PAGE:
Answer Your Cats' Questions Day
(An earlier version of this article appeared at Bubblews.com on February 11, 2014; it has since been removed.)
I've written several articles in the form of hypothetical conversations with cats. Some were serious discussions of cat care and how different cats react to various things humans do, and some, like this one, were just goofy. There is in fact a holiday called "Answer Your Cats' Questions Day." It's supposed to be observed on January 22. The cats are the resident cat family at the Cat Sanctuary; I'm sure that Ivy's first question and final comment are accurately translated from her communicative behavior but about the other questions I can't say...
Ivy: Do we have any more of those little flat tins of fish?
PK: No. You ate the last ones last night.
Irene: Why don't we have those things more often? We all like them. We like a share of human food, but we really like fish.
PK: In your great-grandmother's time, all the cats who lived here had those treats for dinner almost every night, and had kibble for breakfast, because our human friends bought treats for them. But now the treats cost twice as much as they used to, and what our human friends buy for you is kibble.
Heather: Why do the treats cost twice as much?
PK: They come from far away from here. Some poor laborers had to mix the fish scraps, meat scraps, and grain meal and can them in little flat tins. Other humans had to give the laborers money to do this. A few years ago, some humans called Congress made them give the laborers more money. After that the cost of almost every kind of food has been higher. Lots of things cost twice as much as they used to.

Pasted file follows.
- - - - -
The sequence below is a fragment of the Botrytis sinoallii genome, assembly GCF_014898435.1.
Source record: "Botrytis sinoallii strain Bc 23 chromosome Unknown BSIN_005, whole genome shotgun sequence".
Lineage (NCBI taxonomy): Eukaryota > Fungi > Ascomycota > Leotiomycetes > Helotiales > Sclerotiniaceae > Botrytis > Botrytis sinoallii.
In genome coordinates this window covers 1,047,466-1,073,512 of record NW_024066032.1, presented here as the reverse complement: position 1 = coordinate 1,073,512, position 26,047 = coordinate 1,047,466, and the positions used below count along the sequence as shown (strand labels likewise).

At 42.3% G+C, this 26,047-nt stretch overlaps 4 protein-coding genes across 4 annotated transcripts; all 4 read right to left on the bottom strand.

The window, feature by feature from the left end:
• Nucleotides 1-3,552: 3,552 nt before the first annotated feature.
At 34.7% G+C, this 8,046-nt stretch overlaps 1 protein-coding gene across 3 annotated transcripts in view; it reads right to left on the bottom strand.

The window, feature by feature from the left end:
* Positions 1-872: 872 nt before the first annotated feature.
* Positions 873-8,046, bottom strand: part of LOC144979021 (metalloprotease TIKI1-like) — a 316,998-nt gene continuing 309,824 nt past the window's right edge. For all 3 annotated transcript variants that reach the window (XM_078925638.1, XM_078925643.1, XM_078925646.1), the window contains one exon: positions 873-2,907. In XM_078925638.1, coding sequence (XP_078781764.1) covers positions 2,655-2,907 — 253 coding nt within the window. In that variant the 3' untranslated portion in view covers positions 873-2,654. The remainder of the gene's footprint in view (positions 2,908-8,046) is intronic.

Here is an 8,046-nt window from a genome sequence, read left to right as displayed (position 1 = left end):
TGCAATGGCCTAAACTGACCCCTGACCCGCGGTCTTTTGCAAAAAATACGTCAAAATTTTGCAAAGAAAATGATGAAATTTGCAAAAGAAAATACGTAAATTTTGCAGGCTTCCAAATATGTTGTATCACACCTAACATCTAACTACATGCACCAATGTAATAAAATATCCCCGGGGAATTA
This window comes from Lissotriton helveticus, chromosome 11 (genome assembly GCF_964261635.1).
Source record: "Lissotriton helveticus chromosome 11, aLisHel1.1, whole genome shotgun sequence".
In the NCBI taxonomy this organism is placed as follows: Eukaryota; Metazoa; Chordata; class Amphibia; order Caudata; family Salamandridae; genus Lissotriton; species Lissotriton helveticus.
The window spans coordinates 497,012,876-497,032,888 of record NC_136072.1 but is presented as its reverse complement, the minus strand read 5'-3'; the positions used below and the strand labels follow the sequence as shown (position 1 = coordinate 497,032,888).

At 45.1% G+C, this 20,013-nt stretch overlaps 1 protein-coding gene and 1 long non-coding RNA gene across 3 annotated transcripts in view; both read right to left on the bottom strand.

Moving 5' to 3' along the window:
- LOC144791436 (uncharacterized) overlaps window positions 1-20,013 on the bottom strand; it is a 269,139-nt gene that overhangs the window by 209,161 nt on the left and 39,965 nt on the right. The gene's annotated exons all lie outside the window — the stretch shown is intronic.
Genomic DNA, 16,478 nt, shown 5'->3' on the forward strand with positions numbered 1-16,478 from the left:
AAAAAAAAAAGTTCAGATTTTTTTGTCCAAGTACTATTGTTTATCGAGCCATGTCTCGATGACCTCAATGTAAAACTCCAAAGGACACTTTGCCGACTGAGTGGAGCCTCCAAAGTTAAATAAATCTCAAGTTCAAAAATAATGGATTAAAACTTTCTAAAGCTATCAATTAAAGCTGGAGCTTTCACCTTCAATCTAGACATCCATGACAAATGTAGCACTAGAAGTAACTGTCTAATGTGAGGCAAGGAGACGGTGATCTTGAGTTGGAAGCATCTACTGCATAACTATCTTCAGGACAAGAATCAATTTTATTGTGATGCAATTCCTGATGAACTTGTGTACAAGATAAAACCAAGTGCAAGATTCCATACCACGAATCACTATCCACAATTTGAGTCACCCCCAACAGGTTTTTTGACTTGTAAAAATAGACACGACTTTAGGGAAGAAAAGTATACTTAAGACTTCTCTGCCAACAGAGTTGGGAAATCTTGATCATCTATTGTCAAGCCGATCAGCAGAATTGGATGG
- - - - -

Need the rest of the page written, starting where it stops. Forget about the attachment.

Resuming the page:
Irene: So the laborers get twice as much money now?
PK: Not even close. The humans called manufacturers have other ways to spend the extra money. They have to pay for more regulation these days. And of course they keep more money for themselves every year. For the humans who work in corporations, earning only as much money this year as they earned last year is a terrible embarrassment.
Ivy: Do all those other humans get more money when our friends buy more treats?
PK: Of course they do. They used to get one or two dollars every day from us. Now they get on average one or two dollars every month.
Heather: Humans like to make things complicated, don't they? Would we get more treats if the laborers, the manufacturers, and the Congress asked for only the same amount of money?
PK: I'm sure you would.
Heather: And then the laborers, the manufacturers, and the Congress would get more money?
PK: Probably they would.
Ivy: Are those other humans stupid?
PK: I think it's more that they're greedy...but yes, I suppose they are. Every time the minimum wage goes up, the laborers act as if they thought they were better off because they were getting more money. Then after a year or two the cost of things goes up and the laborers have to do without more things than they did before. But all the costs don't change at once, so the laborers don't seem to notice or learn.
Irene: Where do you and our other human friends fit into this? Are you like laborers? Do you get more money?
PK: No. People who work directly for their customers don't get minimum wages. We have to do without even more things than the laborers. This is considered fair because no one else is telling us what to do.
Heather: Well, have you got any chicken?
PK: Only corn meal.
Ivy: Then go in and bake us some corn pone, already!
Image Credit » Photo of Ivy by Priscilla King